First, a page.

My fees vary, depending on a lot of different factors. The most important is the seriousness or complexity of your case. I typically break my fee into two parts. Every client is expected to pay a pretrial fee. That is all you will pay me if I am able to resolve your case without a trial – normally through a plea bargain or a dismissal. If, down the road, we agree that your case should be taken to trial in front of members or a military judge alone, there will be an additional trial fee. When we sit down and discuss your case during an initial consultation, I will let you know what my pretrial and trial fees will be for your case.
I normally expect full payment of the pretrial fee up-front. In special cases, I may be willing to discuss other payment options.
You have a right to keep your detailed counsel even if you hire me or another civilian defense counsel to handle your case. This is almost always a great advantage for you, because you will have two lawyers working together to reach the best possible result. The other huge benefit of working alongside your active-duty defense counsel is that he or she can handle certain things, at my direction, without me having to travel to your location each and every time. This means lower travel expenses for you.
I sometimes make myself available to handle appeals of court-martial convictions to the various service courts of criminal appeals, the Court of Appeals for the Armed Forces, or the United States Supreme Court.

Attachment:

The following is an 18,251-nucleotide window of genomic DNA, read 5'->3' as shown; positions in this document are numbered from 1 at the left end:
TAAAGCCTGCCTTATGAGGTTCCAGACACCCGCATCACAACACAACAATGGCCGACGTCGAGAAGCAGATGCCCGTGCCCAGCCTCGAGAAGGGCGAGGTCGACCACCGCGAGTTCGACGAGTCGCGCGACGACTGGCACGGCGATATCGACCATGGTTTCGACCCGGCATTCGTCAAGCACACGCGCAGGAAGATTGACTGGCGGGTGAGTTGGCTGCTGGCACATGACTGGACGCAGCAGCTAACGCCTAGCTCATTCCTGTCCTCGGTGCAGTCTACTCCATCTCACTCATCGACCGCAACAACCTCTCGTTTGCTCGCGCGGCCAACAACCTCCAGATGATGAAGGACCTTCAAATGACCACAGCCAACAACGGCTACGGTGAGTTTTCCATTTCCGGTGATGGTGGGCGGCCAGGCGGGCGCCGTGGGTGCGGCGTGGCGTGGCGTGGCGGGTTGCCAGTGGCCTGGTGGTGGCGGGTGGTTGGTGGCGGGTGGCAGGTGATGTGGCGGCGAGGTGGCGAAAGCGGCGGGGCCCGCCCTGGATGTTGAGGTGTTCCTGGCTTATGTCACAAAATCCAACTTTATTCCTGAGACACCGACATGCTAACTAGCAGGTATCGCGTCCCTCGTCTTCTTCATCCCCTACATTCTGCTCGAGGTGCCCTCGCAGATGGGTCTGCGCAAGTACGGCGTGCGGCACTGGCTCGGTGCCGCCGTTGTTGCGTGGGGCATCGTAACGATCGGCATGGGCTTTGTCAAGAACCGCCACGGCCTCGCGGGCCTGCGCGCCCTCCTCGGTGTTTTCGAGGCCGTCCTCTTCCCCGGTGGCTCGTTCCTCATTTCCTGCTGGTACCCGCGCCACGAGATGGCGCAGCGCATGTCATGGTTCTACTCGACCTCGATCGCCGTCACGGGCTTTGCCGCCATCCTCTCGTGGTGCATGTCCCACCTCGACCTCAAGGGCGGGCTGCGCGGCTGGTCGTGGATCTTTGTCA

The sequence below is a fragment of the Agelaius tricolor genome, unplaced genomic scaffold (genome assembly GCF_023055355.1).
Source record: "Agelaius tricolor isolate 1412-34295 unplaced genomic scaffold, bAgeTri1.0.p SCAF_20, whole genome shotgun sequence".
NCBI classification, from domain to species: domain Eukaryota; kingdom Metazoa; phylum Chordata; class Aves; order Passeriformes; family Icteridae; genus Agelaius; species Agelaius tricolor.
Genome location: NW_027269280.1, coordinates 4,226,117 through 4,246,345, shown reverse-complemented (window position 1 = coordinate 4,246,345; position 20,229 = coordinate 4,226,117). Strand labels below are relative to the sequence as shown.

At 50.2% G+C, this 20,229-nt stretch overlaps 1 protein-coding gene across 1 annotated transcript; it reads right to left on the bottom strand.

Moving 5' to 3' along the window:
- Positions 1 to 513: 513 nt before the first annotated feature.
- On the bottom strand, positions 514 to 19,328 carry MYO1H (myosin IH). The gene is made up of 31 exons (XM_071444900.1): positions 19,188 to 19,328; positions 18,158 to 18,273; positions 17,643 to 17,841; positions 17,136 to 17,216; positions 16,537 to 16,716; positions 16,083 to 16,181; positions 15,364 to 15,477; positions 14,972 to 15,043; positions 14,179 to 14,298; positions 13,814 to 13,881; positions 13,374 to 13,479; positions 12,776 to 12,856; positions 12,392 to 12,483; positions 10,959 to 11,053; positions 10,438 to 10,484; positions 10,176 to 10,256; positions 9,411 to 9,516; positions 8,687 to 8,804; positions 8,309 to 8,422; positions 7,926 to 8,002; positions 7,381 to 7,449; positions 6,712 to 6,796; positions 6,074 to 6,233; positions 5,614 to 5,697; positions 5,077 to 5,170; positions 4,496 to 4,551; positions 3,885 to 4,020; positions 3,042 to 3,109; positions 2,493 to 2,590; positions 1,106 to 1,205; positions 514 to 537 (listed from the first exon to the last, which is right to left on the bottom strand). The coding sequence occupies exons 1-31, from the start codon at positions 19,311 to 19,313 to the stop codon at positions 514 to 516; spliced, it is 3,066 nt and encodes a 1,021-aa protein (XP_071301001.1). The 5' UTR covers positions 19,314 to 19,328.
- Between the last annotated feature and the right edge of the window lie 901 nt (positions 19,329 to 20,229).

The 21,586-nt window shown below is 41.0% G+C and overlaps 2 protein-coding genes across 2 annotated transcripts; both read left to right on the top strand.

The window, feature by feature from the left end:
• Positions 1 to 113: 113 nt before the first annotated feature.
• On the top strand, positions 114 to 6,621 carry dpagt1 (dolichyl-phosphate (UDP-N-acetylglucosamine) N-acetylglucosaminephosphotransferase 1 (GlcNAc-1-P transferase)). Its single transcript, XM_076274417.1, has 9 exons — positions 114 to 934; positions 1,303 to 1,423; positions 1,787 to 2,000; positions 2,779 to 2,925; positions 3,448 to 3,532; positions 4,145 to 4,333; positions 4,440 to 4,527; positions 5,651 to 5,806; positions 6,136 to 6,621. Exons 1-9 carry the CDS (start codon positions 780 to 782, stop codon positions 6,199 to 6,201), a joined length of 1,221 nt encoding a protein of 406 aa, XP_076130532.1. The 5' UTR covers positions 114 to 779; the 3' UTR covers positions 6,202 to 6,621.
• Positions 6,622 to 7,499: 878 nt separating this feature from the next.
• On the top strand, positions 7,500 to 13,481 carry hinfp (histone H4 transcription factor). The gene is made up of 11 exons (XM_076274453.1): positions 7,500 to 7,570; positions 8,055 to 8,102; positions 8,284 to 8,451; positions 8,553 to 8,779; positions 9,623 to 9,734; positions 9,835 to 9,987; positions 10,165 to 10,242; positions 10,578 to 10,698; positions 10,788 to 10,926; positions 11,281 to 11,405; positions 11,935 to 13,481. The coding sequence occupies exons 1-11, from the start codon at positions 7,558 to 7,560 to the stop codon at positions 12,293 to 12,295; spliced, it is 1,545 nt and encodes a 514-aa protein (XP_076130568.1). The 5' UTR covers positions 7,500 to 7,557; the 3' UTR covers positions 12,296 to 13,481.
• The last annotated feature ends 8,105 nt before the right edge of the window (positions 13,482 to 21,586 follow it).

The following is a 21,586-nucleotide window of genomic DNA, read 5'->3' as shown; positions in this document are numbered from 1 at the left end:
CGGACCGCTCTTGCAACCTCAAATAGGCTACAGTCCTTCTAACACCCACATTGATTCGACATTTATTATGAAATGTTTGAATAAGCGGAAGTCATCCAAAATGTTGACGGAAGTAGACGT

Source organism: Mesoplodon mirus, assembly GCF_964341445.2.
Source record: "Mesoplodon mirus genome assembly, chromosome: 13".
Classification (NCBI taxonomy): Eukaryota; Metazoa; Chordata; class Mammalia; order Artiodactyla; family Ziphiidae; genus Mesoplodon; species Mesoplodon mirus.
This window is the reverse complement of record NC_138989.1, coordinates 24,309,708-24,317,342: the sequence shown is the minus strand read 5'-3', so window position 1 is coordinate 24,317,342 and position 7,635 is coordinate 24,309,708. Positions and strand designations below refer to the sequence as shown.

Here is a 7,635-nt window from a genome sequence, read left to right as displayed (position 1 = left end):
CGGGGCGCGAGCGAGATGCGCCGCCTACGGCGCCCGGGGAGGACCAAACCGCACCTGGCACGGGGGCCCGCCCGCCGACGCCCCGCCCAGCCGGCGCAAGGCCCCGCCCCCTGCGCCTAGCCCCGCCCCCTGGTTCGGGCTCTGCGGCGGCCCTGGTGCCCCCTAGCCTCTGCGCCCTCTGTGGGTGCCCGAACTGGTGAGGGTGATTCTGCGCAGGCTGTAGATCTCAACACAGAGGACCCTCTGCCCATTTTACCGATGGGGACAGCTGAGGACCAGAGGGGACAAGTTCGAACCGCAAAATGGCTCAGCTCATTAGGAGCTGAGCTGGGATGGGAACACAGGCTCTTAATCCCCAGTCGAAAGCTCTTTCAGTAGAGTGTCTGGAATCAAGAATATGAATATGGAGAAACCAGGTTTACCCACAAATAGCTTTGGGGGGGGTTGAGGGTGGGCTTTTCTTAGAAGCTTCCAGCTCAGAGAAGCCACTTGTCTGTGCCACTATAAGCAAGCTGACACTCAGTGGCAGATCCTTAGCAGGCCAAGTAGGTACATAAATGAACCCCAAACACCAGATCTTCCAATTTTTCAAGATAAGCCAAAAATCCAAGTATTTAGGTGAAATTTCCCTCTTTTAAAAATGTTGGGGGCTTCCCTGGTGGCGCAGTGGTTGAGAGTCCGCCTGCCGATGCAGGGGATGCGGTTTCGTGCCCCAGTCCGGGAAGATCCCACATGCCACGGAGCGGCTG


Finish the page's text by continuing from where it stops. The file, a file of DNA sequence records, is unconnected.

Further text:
The short answer is NO. If you are being investigated by CID, NCIS, OSI, or any other military, state, or federal law enforcement officer, anything you say will be used against you and cannot be used to help you. You have a right under both military and civilian law to remain silent, and not incriminate yourself. ANYTHING YOU SAY could be incriminating.
For more information, take a look at my blog post on this subject.
We will communicate by phone and email while I’m here, and there is a lot I can do to represent you without physically being there. That said, there will obviously be certain important occasions that I will need to travel to your location. Any Article 32 investigation or motions hearing, and certainly your trial, will require my presence. I also like to be able to interview witnesses and speak with your convening authority in person, whenever possible. The expenses of my travel must be paid by you or your family, and this is something we can discuss in advance before I am hired. But the bottom line is that it doesn’t matter where you are. I can arrange to be there.
I’ve heard about lawyers who don’t charge any fees unless they win the client’s case. Can you do that?
What you’re describing is called a “contingent fee.” Contingent fees are often acceptable in civil cases (where people are fighting over money). They are NEVER allowable in criminal cases, including military criminal cases. Since I only practice criminal and military law, I never enter into any contingent fee arrangement. As a lawyer licensed in Texas, I am bound by Rule 1.04(e) of the Texas Disciplinary Rules of Professional Conduct, which forbids a lawyer from entering into an agreement for, charging for, collecting, or attempting to collect a contingent fee for representing a defendant in a criminal case.